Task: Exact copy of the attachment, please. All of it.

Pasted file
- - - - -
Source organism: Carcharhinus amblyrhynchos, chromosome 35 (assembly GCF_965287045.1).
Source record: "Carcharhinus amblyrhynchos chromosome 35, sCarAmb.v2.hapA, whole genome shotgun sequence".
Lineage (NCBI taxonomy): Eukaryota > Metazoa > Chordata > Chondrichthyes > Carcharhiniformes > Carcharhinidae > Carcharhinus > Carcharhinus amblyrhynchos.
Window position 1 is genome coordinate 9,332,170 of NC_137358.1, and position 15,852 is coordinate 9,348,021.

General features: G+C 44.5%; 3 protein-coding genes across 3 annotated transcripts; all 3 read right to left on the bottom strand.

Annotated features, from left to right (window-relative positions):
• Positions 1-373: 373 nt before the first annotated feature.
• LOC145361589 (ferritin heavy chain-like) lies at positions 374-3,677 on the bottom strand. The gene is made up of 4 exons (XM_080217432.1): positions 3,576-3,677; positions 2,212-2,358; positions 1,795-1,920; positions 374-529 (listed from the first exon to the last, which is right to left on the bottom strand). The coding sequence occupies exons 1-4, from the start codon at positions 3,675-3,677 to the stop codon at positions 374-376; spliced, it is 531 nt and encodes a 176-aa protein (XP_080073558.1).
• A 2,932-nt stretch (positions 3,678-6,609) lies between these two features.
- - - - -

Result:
Source organism: Carcharhinus amblyrhynchos, chromosome 35 (assembly GCF_965287045.1).
Source record: "Carcharhinus amblyrhynchos chromosome 35, sCarAmb.v2.hapA, whole genome shotgun sequence".
Lineage (NCBI taxonomy): Eukaryota > Metazoa > Chordata > Chondrichthyes > Carcharhiniformes > Carcharhinidae > Carcharhinus > Carcharhinus amblyrhynchos.
Window position 1 is genome coordinate 9,332,170 of NC_137358.1, and position 15,852 is coordinate 9,348,021.

General features: G+C 44.5%; 3 protein-coding genes across 3 annotated transcripts; all 3 read right to left on the bottom strand.

Annotated features, from left to right (window-relative positions):
• Positions 1-373: 373 nt before the first annotated feature.
• LOC145361589 (ferritin heavy chain-like) lies at positions 374-3,677 on the bottom strand. The gene is made up of 4 exons (XM_080217432.1): positions 3,576-3,677; positions 2,212-2,358; positions 1,795-1,920; positions 374-529 (listed from the first exon to the last, which is right to left on the bottom strand). The coding sequence occupies exons 1-4, from the start codon at positions 3,675-3,677 to the stop codon at positions 374-376; spliced, it is 531 nt and encodes a 176-aa protein (XP_080073558.1).
• A 2,932-nt stretch (positions 3,678-6,609) lies between these two features.